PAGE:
Office of the Chief Rabbi

D’var Torah: Parashat Mikeitz

‘Thank God for forgetfulness’

The ‘Shesh Zechirot’ are the 6 commandments of the Torah, which call upon us to recall key biblical events of the past. Zechirah, ‘remembrance’, is very central to us. It is in the very same spirit that we have Mitzvot which are Zecher Lema’aseh Bereishit, ‘to remember the creation of the earth’, and of course, Zecher Letziat Mitzrayim, ‘to remember our exodus from Egypt’.

Zechirah, Yizkor, that is so central to us – memories of the past. But you know sometimes, forgetfulness can also be a good thing. We learn it from this week’s Parasha of Mikeitz. Yosef and Osnat are blessed with their very first child. Yosef calls him Menashe, which comes from a root which means ‘to forget’. Yosef’s rationale, Ki Nashani Elokim Et Kol Amali Ve’et Kol Beit Avi, ‘it is because God has caused me to forget all of my toil and to forget my father’s house’.

Surely this is an astonishing statement: Yosef, of all people, knew how important it was for him to preserve everything that he had learnt in his father’s house, to be proud of his traditions and yet, here he is thanking God who has enabled him to forget it all?

Once, in a social context, I bumped into a man whom I knew had experienced a very painful bereavement and I said to him, “How are you doing? How are things going?” And his reply was “Thank God for forgetfulness!”

Of course, he had fond memories of the person who had passed away. Of course, he wanted to retain that person’s precious legacy, but at the same time, he wanted to move on in life.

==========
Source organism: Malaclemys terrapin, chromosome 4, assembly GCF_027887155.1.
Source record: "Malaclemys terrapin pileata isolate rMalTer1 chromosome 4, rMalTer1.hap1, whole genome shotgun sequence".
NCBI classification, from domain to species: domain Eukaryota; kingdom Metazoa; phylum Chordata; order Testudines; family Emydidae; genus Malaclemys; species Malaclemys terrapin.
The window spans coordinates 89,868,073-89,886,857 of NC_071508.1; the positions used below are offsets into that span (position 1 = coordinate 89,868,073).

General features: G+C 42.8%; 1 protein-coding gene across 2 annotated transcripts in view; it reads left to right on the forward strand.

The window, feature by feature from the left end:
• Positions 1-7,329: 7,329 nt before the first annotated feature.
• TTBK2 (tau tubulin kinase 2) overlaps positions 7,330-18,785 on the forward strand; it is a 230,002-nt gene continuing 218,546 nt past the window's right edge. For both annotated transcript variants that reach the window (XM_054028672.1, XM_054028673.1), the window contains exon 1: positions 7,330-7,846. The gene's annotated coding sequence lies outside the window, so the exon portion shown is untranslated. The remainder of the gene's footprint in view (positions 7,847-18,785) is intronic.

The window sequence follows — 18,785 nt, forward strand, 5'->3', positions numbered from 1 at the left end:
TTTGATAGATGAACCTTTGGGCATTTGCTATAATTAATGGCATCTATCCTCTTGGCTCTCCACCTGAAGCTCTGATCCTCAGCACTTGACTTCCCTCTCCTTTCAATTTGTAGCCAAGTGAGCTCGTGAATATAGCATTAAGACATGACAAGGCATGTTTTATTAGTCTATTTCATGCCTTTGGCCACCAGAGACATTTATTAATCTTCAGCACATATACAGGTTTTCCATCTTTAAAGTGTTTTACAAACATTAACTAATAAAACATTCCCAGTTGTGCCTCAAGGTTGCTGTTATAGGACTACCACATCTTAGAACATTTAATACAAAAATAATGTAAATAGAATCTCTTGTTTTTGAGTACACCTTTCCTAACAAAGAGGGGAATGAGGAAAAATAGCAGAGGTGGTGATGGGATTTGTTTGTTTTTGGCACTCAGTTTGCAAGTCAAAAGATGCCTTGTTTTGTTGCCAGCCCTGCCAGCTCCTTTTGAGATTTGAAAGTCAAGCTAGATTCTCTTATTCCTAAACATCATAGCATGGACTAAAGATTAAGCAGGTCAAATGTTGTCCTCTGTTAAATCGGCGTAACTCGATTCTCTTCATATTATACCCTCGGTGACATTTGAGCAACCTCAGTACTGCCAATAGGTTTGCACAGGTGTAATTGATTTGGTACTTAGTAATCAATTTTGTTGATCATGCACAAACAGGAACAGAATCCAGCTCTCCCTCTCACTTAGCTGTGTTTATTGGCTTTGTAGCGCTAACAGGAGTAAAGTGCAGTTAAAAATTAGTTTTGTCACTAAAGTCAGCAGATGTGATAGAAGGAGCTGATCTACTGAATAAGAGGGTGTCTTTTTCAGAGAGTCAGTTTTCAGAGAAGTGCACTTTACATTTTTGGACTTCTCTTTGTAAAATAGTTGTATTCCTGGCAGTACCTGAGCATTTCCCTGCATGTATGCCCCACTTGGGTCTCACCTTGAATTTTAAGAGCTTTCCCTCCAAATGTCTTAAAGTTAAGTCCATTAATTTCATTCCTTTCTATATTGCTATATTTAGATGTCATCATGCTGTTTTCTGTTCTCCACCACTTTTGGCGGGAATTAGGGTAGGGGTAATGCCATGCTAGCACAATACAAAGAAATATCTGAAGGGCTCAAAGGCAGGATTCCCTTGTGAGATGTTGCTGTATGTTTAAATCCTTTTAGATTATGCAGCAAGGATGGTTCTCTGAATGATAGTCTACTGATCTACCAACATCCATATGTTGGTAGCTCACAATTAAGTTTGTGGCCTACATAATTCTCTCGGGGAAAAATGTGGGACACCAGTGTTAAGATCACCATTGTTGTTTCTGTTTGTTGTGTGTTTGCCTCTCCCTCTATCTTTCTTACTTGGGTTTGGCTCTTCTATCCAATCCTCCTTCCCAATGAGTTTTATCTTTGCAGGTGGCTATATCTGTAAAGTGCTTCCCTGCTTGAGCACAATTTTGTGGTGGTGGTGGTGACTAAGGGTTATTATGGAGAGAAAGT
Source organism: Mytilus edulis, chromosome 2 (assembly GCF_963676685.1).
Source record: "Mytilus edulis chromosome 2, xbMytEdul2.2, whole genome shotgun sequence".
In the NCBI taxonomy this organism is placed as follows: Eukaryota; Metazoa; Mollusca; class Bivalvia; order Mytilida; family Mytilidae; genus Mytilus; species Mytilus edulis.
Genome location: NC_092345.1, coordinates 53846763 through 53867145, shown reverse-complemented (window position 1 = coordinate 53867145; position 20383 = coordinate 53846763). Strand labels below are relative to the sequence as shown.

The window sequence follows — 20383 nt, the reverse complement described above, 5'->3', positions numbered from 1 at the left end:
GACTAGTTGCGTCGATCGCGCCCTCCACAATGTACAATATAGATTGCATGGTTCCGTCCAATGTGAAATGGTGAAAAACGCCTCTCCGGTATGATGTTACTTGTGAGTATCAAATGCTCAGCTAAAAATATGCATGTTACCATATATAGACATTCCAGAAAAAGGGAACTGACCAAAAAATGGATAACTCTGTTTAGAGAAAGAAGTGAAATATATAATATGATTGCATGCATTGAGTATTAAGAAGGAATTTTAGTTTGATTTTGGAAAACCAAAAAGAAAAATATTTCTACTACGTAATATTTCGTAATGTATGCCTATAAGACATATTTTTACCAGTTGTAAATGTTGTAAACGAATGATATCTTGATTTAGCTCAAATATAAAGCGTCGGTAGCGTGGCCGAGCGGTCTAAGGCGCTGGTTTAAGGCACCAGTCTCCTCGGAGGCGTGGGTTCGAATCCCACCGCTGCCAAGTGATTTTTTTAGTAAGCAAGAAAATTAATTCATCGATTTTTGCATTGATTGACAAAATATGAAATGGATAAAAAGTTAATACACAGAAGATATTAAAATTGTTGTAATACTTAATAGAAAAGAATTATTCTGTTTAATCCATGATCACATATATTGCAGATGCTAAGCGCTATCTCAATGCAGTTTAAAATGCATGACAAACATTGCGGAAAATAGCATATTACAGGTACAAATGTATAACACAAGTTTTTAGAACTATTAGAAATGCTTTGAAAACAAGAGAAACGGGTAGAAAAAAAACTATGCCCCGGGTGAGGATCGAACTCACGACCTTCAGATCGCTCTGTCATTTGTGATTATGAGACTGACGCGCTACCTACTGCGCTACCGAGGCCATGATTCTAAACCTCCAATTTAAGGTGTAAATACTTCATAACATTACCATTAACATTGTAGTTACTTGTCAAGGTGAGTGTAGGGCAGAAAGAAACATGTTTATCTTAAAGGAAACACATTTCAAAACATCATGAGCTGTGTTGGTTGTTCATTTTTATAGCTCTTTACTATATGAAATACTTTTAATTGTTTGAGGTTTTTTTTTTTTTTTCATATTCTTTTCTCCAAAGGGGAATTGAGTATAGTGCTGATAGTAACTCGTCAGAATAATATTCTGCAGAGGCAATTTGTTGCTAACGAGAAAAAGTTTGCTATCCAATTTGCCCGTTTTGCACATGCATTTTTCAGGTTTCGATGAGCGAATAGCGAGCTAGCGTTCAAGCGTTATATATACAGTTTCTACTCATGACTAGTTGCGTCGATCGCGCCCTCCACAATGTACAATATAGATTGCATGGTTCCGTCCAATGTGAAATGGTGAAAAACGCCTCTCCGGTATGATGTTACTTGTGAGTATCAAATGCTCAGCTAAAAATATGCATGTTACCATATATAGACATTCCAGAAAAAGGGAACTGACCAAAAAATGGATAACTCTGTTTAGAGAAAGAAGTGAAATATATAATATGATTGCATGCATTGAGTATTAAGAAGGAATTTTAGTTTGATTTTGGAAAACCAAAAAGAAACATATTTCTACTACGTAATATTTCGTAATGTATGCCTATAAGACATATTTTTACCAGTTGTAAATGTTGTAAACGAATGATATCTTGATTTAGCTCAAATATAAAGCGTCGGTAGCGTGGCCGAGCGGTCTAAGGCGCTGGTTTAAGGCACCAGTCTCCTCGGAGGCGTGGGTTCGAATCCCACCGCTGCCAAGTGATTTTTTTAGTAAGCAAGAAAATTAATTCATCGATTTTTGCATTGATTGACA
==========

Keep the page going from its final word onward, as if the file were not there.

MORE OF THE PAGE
I recall reading many years ago that the person at that time who held the world record for the number of decimal points of ‘pi’ that he was able to remember – more than 30,000 – that very talented man, that brilliant individual had a very troubled life and that’s because he remembered just about everything. So, he couldn’t forget the challenging parts of his life, the traumas he had endured, the tragedies he had experienced.

That is exactly the point that Yosef made when he called Menashe by that name. Yosef had grown up in a very troubled home, he was hated by his brothers to the extent that they even engaged in attempted fratricide. How was he going to put that behind him?

Now that he was in Egypt, now that he was blessed with his first son, now that he had a family at a time when he was leading Egyptian society, he said thank God that I could have forgotten all the pain that I endured in my father’s house.

From Yosef we learn, how important it is always to remember the past, to cherish those experiences, personally and nationally, and to use them for the sake of the betterment of our future.

At the same time, sometimes like Yosef, we can declare, ‘Thank God for forgetfulness’.

Shabbat Shalom

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